We assessed the mutation profiles, structural rearrangements, copy number alterations, DNA methylation, mRNA, miRNA and protein expression of 230 lung adenocarcinomas. In recent years, the treatment of lung adenocarcinoma has been advanced by the development of multiple therapies targeted against alterations in the RTK/RAS/RAF pathway. We nominate amplifications in MET and ERBB2 as well as mutations of NF1 and RIT1 as driver events specifically in otherwise oncogene-negative lung adenocarcinomas. This analysis increases the fraction of lung adenocarcinoma cases with somatic evidence of RTK/RAS/RAF activation from 62% to 76%. While all lung adenocarcinomas may activate this pathway by some mechanism, only a subset show tonic pathway activation at the protein level, suggesting both diversity between tumours with seemingly similar activating events and as yet undescribed mechanisms of pathway activation. Therefore, the current study expands the range of possible targetable alterations within the RTK/RAS/RAF pathway in general and suggests increased implementation of MET and ERBB2/HER2 inhibitors in particular. Our discovery of inactivating mutations of MGA further underscores the importance of the MYC pathway in lung adenocarcinoma.

This study further implicates both chromatin modifications and splicing alterations in lung adenocarcinoma through the integration of DNA, transcriptome and methylome analysis. We identified alternative splicing due to both splicing factor mutations in trans and mutation of splice sites in cis, the latter leading to activation of the MET gene by exon 14 skipping. Cluster analysis separated tumours based on single-gene driver events as well as large-scale aberrations, emphasizing lung adenocarcinoma’s molecular heterogeneity and combinatorial alterations, including the identification of coincident SETD2 mutations and CDKN2A methylation in a subset of CIMP-H tumours, providing evidence of a somatic event associated with a genome-wide methylation phenotype. These studies provide new knowledge by illuminating modes of genomic alteration, highlighting previously unappreciated altered genes, and enabling further refinement in sub-classification for the improved personalization of treatment for this deadly disease.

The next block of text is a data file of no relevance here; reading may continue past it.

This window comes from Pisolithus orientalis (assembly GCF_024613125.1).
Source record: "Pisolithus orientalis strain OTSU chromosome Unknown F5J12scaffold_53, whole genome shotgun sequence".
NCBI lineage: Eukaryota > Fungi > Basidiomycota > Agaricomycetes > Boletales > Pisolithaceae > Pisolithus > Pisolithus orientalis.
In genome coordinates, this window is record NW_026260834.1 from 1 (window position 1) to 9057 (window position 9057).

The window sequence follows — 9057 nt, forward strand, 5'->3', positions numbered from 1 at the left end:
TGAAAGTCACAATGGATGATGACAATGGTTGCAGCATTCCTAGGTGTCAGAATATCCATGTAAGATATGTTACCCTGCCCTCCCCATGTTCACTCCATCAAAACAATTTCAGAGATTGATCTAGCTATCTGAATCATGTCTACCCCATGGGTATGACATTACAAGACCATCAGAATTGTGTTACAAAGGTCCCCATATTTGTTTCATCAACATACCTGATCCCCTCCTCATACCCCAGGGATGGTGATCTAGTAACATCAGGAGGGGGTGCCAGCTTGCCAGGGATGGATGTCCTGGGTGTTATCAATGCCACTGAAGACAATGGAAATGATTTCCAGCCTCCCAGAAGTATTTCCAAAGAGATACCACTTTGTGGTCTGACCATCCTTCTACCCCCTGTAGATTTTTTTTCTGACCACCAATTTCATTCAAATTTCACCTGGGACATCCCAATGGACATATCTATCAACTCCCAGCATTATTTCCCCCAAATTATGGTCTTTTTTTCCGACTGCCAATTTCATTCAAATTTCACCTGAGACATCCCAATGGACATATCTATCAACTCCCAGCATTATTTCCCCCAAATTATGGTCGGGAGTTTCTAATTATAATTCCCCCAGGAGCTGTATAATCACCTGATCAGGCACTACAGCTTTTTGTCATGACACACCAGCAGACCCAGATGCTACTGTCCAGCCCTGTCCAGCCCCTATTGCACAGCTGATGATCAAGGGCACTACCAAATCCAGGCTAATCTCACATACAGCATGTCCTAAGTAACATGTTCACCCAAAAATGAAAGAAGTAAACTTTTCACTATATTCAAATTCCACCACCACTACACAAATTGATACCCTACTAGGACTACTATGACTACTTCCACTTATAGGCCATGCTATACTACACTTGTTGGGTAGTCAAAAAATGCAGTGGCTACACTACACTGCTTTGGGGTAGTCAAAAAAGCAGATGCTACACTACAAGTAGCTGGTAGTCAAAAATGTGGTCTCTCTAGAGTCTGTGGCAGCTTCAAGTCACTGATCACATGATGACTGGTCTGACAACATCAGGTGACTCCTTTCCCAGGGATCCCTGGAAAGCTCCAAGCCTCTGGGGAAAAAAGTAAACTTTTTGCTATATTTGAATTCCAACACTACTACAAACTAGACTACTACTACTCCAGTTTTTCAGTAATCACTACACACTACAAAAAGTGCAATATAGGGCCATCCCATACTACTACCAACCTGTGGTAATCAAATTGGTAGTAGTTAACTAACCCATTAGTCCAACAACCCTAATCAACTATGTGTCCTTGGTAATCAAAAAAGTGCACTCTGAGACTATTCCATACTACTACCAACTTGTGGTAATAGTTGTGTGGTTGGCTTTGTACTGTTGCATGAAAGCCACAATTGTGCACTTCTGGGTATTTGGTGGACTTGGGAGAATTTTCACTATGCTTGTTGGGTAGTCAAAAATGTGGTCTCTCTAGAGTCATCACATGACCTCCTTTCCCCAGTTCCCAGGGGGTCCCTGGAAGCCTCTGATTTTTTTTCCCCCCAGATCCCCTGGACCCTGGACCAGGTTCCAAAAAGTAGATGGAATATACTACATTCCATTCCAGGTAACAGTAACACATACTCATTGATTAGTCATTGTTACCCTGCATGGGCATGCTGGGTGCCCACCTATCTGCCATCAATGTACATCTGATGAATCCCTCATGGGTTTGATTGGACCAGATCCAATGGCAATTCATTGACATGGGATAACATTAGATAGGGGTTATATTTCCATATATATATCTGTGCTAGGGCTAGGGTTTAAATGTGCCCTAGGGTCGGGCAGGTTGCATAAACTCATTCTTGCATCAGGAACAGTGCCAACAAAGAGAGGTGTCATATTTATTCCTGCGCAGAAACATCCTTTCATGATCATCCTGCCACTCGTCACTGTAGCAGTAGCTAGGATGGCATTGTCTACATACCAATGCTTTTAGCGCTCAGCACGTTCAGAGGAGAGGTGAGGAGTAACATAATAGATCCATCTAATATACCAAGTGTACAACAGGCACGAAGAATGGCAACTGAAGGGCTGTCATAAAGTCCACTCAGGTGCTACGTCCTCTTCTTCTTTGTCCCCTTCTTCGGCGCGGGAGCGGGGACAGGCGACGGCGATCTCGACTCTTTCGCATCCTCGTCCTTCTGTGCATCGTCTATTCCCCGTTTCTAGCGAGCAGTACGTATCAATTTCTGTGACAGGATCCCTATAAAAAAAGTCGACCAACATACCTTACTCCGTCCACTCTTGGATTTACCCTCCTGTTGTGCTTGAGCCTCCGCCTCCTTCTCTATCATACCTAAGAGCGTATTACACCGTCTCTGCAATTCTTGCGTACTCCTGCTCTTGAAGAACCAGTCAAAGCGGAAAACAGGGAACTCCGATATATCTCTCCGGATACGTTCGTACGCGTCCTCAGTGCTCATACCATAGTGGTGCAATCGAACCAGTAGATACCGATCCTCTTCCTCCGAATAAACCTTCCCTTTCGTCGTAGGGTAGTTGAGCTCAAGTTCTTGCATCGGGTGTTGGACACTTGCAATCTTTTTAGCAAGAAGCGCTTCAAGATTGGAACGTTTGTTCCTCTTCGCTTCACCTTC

METHODS SUMMARY

All specimens were obtained from patients with appropriate consent from the relevant institutional review board. DNA and RNA were collected from samples using the Allprep kit (Qiagen). We used standard approaches for capture and sequencing of exomes from tumour DNA and normal DNA15 and whole-genome shotgun sequencing. Significantly mutated genes were identified by comparing them with expectation models based on the exact measured rates of specific sequence lesions42. GISTIC analysis of the circular-binary-segmented Affymetrix SNP 6.0 copy number data was used to identify recurrent amplification and deletion peaks31. Consensus clustering approaches were used to analyse mRNA, miRNA and methylation subtypes using previous approaches15. The publication web page is (https://tcga-data.nci.nih.gov/docs/publications/luad_2014/). Sequence files are in CGHub (https://cghub.ucsc.edu/).

Supplementary Material

Figure 1

Somatic mutations in lung adenocarcinoma